In the end, however, the South African government refused to connect actions with the ethical questions raised by the testimonies or with the obligations of the state to provide adequate and timely redress and reparations for victims. In 2003, President Thabo Mbeki announced a once-off payment of approximately $4,000 each to 18,000 victims who testified before the TRC, and announced that community reparations programs, which aim to uplift black communities as a whole, would be implemented as part of broader development programs for all South Africans.

In framing reparations as a broader development program, Mbeki diluted the impact of the TRC’s message, which highlighted the moral wrong of apartheid and the effects it had on black South Africans. The benefit of reparations is as much about the process — the recognition of harm done, the need to make amends and efforts to reintegrate a specific group back into society as equal citizens — as it is about the actual form that the reparations would take.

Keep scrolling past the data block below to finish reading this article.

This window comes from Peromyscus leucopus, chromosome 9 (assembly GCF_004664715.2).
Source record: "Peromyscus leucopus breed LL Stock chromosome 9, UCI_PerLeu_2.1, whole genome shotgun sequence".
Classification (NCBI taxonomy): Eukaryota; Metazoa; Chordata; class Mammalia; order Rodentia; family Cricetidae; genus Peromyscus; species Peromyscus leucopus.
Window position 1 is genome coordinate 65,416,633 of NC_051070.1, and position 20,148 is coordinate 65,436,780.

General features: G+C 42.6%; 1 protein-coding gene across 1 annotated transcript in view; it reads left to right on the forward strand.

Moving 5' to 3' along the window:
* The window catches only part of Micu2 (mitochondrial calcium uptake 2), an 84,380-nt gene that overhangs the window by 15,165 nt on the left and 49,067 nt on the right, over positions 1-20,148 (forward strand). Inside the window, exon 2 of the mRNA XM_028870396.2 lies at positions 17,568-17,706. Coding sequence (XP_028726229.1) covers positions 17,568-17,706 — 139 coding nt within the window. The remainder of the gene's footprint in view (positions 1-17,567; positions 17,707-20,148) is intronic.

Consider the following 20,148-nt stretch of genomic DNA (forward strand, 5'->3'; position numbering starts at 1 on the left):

But even without the follow-through necessary to ameliorate the damage done by decades of racial segregation, South Africans gained something crucial from the TRC initiative. The TRC successfully shattered the silence and denial about the past, questioned the apathy of bystanders and opened spaces for continued dialogue about racism and ongoing inequalities — lessons that may be relevant for the United States today as the question of reparations reemerges on the political stage. A truth-telling and reparations initiative may not necessarily rebuild relations in the United States in the short term. But it can begin an essential longer-term process by shifting the narratives of the African American experience of slavery and consequent racism away from the margins of American life and into the center.

In the United States today, matters of race, racism and racial inequalities no long remain tensions under the surface. We must openly air the many shameful truths about America’s racist past, so that future generations will remember us as the generation that took action to craft a new founding story where all Americans are included.